Sunday, May 06, 2007

Rambles on Genre

Sunday’s the day The Great American Book Giveaway puts up new books for the week! It’s easy. No spam, no work, no fuss. Just pick the book you’d like to win, enter your email address (and that’s it), and you’re done! (Did I mention NO spam?)

Today, I was thrilled to see Tobias S. Buckell’s new book, Ragamuffin. I love his blog. I can’t exactly pinpoint why I love his blog, or why he’s on my read-even-during-busy-days list, but he is. I couldn’t even tell you exactly what his blog is about.

I think that’s its charm.

I used to devour science fiction. I have absolutely no idea why I stopped reading the genre. Have you ever done that with a beloved genre? Was it a conscious decision, or something you noticed after the fact?

At the moment, I love thrillers most. I get testosterone-overload, though. Some days, it’s like, give me a break already!

I love men. I love testosterone. It’s just ... I slip into a character’s skin when I read, and I prefer being a woman. I’ll slip into a male’s skin now and then, it’s fine ... walk around in their shoes. It’s fun. Interesting. Changes one’s walk, to have that thing poking out there.

But gets on my nerves.

Is that weird? Some days I wonder ... what is wrong with me?!

Maybe it’s just I’m not in a place in my life to feel like falling in love with someone new (out goes a whole slew of romances and wonderful romance hybrids), and I don’t have kids (out goes women’s fiction), and I have to be in the right mood to read about women who are lucky enough to have kids, because it makes me sad. I’m not playing the dating game (out goes chick lit).

But I still want to read about women. Women standing alone, kicking ass, and being women. What’s wrong with that? Does a female character need a family, a man, to make her an interesting character? Or need to be in pursuit of one or the other?

Don’t get me wrong, I’m not trashing those genres. I love those genres.

Speaking of women standing (mostly, kinda) alone, I’m just finishing up Hard Truth (Anna Pigeon Mysteries) by Nevada Barr. I love it!

9 bonus scribbles:

Susan Helene Gottfried 5/06/2007 05:55:00 PM  

Too funny! I finished Track of the Cat the other night! (I'll mail it to you if you want it, but I expect you already read it.)

Bernita 5/07/2007 07:48:00 AM  

Anna Pigeon is a GOOD read.
Kicks ass realistically.

Liz Wolfe 5/07/2007 11:29:00 AM  

I totally agree with women standing alone, kicking ass and being women!
I've read some of Nevada Barr and really liked it.
Have you read David Baldocci's series with Michele Maxwell and Sean King?
I think one of the reason I write what I do is because I can't find enough of it out there to read...LOL.

Avery DeBow 5/07/2007 12:25:00 PM  

Novels with female protagonists have a tendency to let me down, too. It always seemed to me that even the most action-touted book had a large portion of it devoted to love or lust subplots. Too many times a solid story seemed to be sidetracked by the author's (or maybe the publisher's) need to fill the woman's life with sexual drama. For me, those subplots ended up taking over the main plot, drowning the action and muting the entire story. I wondered why a writer couldn't craft a story about a woman without all of those standard conflicts being dragged into play. A large part of why I wrote Resonance was due to that very concern.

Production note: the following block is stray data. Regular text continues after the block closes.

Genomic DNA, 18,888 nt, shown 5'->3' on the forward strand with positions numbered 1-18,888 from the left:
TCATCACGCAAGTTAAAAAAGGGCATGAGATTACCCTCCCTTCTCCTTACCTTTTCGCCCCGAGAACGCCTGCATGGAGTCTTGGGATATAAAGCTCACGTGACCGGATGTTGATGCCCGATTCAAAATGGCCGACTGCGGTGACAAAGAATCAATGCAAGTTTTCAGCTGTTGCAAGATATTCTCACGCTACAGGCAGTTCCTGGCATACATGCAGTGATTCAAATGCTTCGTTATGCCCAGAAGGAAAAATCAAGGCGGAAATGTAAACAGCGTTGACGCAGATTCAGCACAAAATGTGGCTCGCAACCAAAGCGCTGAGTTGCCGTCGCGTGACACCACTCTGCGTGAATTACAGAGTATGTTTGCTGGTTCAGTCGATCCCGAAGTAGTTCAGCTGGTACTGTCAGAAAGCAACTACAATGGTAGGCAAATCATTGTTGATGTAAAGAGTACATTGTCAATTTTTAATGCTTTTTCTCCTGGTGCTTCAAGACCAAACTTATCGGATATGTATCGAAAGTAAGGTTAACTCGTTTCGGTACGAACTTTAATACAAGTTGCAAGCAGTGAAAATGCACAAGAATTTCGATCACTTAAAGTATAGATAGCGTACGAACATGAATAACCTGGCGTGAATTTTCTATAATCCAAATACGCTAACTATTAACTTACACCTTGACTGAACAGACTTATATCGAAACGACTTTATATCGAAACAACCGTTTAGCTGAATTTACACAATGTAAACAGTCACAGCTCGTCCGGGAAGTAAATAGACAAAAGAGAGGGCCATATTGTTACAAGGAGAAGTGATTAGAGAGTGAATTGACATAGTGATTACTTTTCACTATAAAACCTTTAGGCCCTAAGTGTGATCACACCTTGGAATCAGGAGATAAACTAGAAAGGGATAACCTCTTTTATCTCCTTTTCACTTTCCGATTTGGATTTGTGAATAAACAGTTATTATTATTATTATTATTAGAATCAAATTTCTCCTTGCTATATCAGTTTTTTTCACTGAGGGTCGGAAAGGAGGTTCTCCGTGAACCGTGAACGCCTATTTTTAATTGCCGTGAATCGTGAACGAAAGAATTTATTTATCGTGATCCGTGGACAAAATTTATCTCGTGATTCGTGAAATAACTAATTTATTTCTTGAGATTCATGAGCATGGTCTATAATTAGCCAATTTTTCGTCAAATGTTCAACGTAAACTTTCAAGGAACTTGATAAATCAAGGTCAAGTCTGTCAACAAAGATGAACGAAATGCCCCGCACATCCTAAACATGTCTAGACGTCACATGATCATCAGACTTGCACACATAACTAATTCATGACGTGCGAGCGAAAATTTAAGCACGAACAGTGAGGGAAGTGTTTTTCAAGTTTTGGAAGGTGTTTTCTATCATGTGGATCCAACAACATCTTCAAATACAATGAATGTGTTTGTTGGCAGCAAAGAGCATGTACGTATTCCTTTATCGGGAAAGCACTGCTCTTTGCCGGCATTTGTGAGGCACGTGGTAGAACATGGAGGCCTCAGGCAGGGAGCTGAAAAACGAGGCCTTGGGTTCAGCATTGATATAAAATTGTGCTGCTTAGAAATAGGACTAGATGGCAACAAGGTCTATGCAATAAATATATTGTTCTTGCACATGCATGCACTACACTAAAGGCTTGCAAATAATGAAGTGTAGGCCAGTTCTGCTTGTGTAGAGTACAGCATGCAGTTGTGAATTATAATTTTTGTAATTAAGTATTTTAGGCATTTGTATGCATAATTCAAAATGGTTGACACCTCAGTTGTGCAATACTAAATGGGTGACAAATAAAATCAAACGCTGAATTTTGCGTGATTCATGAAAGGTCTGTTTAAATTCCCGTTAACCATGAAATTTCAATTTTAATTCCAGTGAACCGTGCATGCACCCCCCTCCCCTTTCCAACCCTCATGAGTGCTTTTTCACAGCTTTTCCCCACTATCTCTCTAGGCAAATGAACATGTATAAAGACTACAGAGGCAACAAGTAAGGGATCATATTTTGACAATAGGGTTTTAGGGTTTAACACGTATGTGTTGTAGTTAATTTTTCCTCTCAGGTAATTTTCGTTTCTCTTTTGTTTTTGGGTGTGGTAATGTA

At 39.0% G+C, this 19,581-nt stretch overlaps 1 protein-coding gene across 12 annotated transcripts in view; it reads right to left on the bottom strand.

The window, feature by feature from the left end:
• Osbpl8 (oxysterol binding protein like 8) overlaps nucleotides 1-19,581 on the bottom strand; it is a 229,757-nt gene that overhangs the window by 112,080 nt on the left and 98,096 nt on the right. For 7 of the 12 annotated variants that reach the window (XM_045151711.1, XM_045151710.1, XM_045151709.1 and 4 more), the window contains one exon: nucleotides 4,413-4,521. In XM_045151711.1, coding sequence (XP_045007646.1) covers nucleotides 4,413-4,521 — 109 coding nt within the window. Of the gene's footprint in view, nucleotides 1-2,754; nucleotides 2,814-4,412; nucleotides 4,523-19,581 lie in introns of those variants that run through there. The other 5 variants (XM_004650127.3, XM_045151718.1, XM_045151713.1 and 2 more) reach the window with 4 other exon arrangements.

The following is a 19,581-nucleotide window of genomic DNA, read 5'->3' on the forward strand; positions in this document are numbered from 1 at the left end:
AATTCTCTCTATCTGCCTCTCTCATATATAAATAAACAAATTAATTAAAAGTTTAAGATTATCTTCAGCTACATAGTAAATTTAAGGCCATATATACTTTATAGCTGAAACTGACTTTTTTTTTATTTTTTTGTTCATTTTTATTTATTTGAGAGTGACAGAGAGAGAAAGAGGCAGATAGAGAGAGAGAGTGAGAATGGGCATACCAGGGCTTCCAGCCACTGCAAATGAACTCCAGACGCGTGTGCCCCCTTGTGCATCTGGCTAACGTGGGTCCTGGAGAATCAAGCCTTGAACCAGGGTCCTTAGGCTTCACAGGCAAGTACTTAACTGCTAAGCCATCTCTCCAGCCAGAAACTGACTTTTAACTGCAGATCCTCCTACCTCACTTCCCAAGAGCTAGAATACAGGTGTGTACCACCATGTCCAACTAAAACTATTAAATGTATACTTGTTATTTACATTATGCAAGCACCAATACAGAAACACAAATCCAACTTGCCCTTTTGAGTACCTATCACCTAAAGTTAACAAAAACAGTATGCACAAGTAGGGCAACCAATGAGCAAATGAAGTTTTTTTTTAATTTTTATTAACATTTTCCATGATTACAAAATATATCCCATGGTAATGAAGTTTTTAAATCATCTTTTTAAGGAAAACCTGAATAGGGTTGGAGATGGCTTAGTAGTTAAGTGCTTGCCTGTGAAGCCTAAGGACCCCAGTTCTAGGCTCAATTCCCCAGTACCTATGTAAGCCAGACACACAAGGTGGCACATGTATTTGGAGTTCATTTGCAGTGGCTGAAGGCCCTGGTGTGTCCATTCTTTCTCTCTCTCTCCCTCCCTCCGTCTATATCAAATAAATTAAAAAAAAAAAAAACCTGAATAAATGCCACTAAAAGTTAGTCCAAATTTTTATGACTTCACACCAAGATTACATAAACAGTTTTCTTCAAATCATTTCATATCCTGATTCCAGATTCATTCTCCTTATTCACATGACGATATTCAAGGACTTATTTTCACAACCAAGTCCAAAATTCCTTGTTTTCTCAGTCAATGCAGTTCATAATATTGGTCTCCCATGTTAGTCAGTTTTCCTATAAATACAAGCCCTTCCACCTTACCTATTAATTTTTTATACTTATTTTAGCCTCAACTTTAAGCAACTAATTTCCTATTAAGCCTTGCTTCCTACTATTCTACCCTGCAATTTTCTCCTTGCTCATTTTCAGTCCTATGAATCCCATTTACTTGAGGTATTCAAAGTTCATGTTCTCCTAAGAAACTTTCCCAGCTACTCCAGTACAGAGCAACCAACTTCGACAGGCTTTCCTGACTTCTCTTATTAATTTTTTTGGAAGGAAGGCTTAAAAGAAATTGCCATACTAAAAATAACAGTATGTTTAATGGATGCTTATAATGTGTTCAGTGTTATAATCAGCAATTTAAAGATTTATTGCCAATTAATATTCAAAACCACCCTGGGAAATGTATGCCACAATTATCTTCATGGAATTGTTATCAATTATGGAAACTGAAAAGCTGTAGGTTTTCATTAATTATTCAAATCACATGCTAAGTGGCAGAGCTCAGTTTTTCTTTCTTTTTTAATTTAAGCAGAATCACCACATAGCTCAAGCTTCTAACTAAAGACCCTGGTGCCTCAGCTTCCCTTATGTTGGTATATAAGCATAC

Maybe when I'm published Resonance can help fulfill your ass-kicking chick desire. I'm not saying there's zero love interest, because there is a small subplot of that. But, I can assure you that it is crucial to non-sexual events in the story, and -- more importantly -- for Res, kicking ass remains the primary plot focus.

Maybe new authors can begin to shift the genre away from the supposed need for a romantic hook in order to sell a novel with a strong female lead. At least that's what I'm hoping.

StarvingWriteNow 5/07/2007 03:46:00 PM  

I think maybe the reason most women heroes have these 'issues' is because love, caring, consideration, etc... are hard-wired into who we are.

I read a self-help relationship book once that described the differences between men and women's brains. Men's brains are divided into "rooms" (work, sports, sex, etc...) and if they're in one room, they're IN THAT ROOM. The dividers are pretty definite and they don't leave their room until they're done and ready to. Women's brains are divided in a lot of the same way, BUT the boundaries are flexible, open to a little bleeding over here and there, and--most importantly--all the rooms are encased by LOVE.

Love and all its aspects guides the decision making process. I'm not saying for everyone the same way or for everything--obviously stuff like "What do I make for dinner?" isn't going to be really high up on the love chart but any personal, life-altering, life or death type decisions like you find in novels are going to be, to some degree, influenced by some aspect of love.

Bernita 5/08/2007 02:47:00 AM  

"What do I make for dinner?" isn't going to be really high up on the love chart"

Maybe it's one of the most basic and primitive expressions but "making dinner" is definitely a gift of love.

Megan 5/09/2007 01:05:00 AM  

I have some link love for you. A Personal Look at Women and Science Fiction and a short story that may interest you. It is not exactly what you are talking about, but you popped into my mind while I was reading, so I thought I would pass it on.

spyscribbler 5/09/2007 01:07:00 PM  

Susan and Bernita, I thoroughly enjoyed Hard Truth. It's my first Nevada Barr, and I love it!